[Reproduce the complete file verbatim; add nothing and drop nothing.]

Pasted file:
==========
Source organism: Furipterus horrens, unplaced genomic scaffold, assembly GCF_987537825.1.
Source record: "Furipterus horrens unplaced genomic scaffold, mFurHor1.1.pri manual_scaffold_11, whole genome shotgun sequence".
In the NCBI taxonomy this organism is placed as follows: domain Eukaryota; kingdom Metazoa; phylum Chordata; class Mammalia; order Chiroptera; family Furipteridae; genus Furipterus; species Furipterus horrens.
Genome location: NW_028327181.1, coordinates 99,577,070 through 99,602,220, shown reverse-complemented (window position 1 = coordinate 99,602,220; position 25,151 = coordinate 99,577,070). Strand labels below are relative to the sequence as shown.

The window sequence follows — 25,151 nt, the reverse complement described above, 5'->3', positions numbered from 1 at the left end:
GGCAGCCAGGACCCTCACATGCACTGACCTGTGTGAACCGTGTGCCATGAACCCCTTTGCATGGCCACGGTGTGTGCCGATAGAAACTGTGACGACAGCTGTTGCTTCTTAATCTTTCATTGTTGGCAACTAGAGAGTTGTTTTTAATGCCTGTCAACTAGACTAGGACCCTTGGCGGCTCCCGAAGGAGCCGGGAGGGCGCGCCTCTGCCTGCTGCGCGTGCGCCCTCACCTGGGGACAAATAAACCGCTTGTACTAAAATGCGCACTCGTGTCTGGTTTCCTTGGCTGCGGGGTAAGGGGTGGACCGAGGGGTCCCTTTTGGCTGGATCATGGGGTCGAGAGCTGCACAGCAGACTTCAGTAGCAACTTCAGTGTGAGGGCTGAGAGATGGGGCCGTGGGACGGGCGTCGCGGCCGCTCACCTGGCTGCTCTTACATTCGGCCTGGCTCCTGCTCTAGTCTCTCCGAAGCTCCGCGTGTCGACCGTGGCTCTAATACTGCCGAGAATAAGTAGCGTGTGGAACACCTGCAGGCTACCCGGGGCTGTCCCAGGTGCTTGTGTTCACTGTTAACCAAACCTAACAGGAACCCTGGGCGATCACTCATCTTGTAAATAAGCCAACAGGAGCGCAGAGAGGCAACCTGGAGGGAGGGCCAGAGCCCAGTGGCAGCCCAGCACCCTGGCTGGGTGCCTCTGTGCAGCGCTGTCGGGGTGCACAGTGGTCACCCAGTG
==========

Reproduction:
Source organism: Furipterus horrens, unplaced genomic scaffold, assembly GCF_987537825.1.
Source record: "Furipterus horrens unplaced genomic scaffold, mFurHor1.1.pri manual_scaffold_11, whole genome shotgun sequence".
In the NCBI taxonomy this organism is placed as follows: domain Eukaryota; kingdom Metazoa; phylum Chordata; class Mammalia; order Chiroptera; family Furipteridae; genus Furipterus; species Furipterus horrens.
Genome location: NW_028327181.1, coordinates 99,577,070 through 99,602,220, shown reverse-complemented (window position 1 = coordinate 99,602,220; position 25,151 = coordinate 99,577,070). Strand labels below are relative to the sequence as shown.

The window sequence follows — 25,151 nt, the reverse complement described above, 5'->3', positions numbered from 1 at the left end:
GGCAGCCAGGACCCTCACATGCACTGACCTGTGTGAACCGTGTGCCATGAACCCCTTTGCATGGCCACGGTGTGTGCCGATAGAAACTGTGACGACAGCTGTTGCTTCTTAATCTTTCATTGTTGGCAACTAGAGAGTTGTTTTTAATGCCTGTCAACTAGACTAGGACCCTTGGCGGCTCCCGAAGGAGCCGGGAGGGCGCGCCTCTGCCTGCTGCGCGTGCGCCCTCACCTGGGGACAAATAAACCGCTTGTACTAAAATGCGCACTCGTGTCTGGTTTCCTTGGCTGCGGGGTAAGGGGTGGACCGAGGGGTCCCTTTTGGCTGGATCATGGGGTCGAGAGCTGCACAGCAGACTTCAGTAGCAACTTCAGTGTGAGGGCTGAGAGATGGGGCCGTGGGACGGGCGTCGCGGCCGCTCACCTGGCTGCTCTTACATTCGGCCTGGCTCCTGCTCTAGTCTCTCCGAAGCTCCGCGTGTCGACCGTGGCTCTAATACTGCCGAGAATAAGTAGCGTGTGGAACACCTGCAGGCTACCCGGGGCTGTCCCAGGTGCTTGTGTTCACTGTTAACCAAACCTAACAGGAACCCTGGGCGATCACTCATCTTGTAAATAAGCCAACAGGAGCGCAGAGAGGCAACCTGGAGGGAGGGCCAGAGCCCAGTGGCAGCCCAGCACCCTGGCTGGGTGCCTCTGTGCAGCGCTGTCGGGGTGCACAGTGGTCACCCAGTG